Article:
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Juvenile Crime

San Jose juvenile crime defense attorneyThere are many slang terms to describe a young person heading down the wrong side of a long, hard road. Dependent upon your age, misguided youths may have been branded as greasers, hippies, punks, hoodlums or slackers, but what exactly describes the life of a juvenile delinquent?

Joseph A. Wickliffe, course developer and instructor of several units instituted by the Yale-New Haven Teachers Institute studied and later shared, in lesson format, the reasons why many juveniles commit crimes.

Looking for Answers


b2ap3_thumbnail_teen-handcuffs-juvenile-justice.jpgCalifornia has long had one of the strictest policies against juvenile crime in the country, but this has begun to change. As recently as 2010, more than 200 of the state’s youth were locked up, serving life prison terms with no possibility of parole, for crimes that they had committed before they were 18 years old. In contrast, the rest of the world—not the U.S., the world—had only seven people who were under 18 serving life sentences without the possibility of parole.

Gang Violence Influences Laws

When looking at recent social history, it is hardly surprising that this would be the case. Throughout the 1980s and 1990s, the rate of gang-related criminal activity reached new highs in California, a type of crime specifically perpetrated by and targeting young people. In an effort to curb this dramatic and devastating gang violence, the state passed an anti-crime measure in 1990 that made life sentences without the possibility of parole the norm for any murder charge. This law was in effect until 2012, when it was changed to allow youth offenders who had served at least 15 years of their sentence to be eligible for a parole hearing. It was not until just last year, three years after the monumental bill was passed, that the first youth serving a life sentence was released from prison.


juvenile crime, accused child, San Jose criminal defense attorneyIf your child has been accused of a crime, it can be a difficult time for everyone. Most families will be faced with tough questions regarding where the accused will be tried, and how to proceed. Most families will also be worried about the future for their child, regarding his or her future criminal record and what such a mark on the record could do for his or her future.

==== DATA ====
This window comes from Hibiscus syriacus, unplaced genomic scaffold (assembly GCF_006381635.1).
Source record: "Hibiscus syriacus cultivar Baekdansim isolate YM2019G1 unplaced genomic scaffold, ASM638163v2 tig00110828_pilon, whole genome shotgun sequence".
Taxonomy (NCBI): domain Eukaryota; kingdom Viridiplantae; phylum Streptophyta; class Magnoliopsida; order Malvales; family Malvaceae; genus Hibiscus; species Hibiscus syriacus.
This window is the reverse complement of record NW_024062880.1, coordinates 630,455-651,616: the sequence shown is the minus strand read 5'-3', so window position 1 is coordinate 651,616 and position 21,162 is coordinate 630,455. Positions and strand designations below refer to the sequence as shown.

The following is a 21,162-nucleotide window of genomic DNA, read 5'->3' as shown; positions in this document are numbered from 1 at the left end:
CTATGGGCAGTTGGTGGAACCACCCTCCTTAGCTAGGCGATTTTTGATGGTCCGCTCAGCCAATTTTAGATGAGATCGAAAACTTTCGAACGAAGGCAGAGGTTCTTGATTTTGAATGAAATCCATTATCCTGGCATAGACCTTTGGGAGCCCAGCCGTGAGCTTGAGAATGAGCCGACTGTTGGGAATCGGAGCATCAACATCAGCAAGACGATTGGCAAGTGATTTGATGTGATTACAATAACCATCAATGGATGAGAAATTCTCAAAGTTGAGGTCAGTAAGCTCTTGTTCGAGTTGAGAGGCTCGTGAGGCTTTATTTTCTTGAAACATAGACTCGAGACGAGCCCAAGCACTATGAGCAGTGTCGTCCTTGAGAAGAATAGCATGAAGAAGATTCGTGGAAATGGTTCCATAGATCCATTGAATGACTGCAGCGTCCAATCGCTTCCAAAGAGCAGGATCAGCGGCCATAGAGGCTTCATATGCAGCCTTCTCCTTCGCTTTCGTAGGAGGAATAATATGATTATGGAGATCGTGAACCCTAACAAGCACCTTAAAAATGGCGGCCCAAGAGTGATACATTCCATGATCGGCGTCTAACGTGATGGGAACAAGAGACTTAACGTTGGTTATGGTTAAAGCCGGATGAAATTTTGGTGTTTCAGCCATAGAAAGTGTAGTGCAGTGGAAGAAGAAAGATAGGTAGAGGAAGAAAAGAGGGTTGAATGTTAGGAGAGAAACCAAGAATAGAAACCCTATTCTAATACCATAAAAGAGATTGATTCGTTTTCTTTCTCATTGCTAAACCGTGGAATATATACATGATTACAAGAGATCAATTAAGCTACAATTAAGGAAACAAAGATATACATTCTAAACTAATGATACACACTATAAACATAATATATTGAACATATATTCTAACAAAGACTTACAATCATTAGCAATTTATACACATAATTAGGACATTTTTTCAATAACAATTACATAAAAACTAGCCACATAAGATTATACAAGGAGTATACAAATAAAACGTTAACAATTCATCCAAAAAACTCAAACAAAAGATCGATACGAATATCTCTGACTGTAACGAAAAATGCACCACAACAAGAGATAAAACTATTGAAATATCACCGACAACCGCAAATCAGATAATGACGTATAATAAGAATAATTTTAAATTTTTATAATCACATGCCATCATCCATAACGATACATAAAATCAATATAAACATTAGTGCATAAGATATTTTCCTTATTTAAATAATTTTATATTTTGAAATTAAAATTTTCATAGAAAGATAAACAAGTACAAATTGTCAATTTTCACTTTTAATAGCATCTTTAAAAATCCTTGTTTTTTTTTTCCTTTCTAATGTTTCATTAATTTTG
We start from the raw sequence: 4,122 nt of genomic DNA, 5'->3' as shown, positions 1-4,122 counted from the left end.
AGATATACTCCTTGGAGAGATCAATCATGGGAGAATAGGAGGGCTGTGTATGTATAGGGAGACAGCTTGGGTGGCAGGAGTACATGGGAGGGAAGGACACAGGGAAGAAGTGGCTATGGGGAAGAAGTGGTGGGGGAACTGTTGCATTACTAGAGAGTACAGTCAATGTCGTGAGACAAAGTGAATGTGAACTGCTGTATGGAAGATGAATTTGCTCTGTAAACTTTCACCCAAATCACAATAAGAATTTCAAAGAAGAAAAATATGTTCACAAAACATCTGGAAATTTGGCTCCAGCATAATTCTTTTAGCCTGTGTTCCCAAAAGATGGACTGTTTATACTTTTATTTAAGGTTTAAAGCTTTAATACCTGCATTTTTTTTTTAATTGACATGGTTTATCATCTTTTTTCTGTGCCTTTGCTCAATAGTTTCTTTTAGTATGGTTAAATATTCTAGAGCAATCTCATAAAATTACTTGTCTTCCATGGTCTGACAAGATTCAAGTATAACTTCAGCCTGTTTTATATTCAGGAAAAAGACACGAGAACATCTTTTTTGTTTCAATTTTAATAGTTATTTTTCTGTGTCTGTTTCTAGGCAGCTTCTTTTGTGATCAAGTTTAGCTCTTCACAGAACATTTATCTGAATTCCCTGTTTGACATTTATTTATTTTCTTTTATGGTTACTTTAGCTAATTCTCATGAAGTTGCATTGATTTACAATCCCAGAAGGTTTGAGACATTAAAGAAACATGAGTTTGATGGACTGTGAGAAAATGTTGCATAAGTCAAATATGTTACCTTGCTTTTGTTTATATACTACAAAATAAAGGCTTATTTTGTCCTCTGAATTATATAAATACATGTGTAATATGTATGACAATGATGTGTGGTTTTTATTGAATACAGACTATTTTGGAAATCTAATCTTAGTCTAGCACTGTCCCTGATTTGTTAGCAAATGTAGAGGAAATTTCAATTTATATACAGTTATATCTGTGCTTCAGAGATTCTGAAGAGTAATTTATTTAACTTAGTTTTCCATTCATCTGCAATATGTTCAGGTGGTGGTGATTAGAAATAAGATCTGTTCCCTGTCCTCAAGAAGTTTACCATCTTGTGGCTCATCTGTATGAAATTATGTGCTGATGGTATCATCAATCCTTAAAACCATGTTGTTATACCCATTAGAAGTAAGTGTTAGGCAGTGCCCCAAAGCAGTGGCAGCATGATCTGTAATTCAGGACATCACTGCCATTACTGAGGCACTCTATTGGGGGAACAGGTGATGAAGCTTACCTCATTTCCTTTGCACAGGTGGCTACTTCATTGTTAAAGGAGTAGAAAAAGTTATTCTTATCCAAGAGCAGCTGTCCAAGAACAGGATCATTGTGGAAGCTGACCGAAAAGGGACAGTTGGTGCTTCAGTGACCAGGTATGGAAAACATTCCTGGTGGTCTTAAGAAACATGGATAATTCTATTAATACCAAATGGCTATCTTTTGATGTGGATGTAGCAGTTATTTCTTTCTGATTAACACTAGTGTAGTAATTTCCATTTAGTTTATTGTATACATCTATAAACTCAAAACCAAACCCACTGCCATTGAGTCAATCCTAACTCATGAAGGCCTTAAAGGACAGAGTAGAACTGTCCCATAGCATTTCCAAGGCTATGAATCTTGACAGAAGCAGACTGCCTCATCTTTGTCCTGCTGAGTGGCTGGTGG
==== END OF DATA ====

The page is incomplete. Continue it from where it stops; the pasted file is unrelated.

Following the arrest of a juvenile, he or she will first likely be taken in for questioning, and then be allowed, in most cases, to return home. A probation officer will then be in touch about the next steps, and both the custodial parent or parents and the accused will be required to meet with a probation officer to discuss possible outcomes of the situation.

It is the probation officer who will decide whether or not the child will be assigned to juvenile detention (juvenile hall) or whether he or she will be allowed to return home to await the trial. If your child is assigned to juvenile hall, he or she will have to remain there until the case is decided. This can often be several months, depending on the severity of the case and the complexity of the ruling. The probation officer will also determine visitations rights of the parents while the child is in custody.


b2ap3_thumbnail_juvenile-crime.jpgAny parent wants to know the whereabouts and activities of their children. As children grow older, however, constant supervision becomes unrealistic, and parents can simply hope that their children are making smart choices. While only a relatively small number of children commit crimes, juvenile crimes do happen, even under the care of responsible parents. Studies point to a few key identifiers that may indicate if a child is committing criminal acts.

Lets start by stating that, for the most part, children that do commit crimes typically only commit two or less offenses. For most children, the experience of getting caught, dealing with legal and parental consequences, and potentially spending time in juvenile hall is enough to discourage any more misbehavior. Repeat juvenile crime offenders are responsible for the largest majority of juvenile crime. These offenders tend to display similar behaviors that may indicate to parents that they are juvenile criminals. Children like this tend to start committing crimes at a young age, around 10 or 11 years old, and will continue to display signs that point to trouble. There are certain signs, described below, which parents should watch for.

Problems at School


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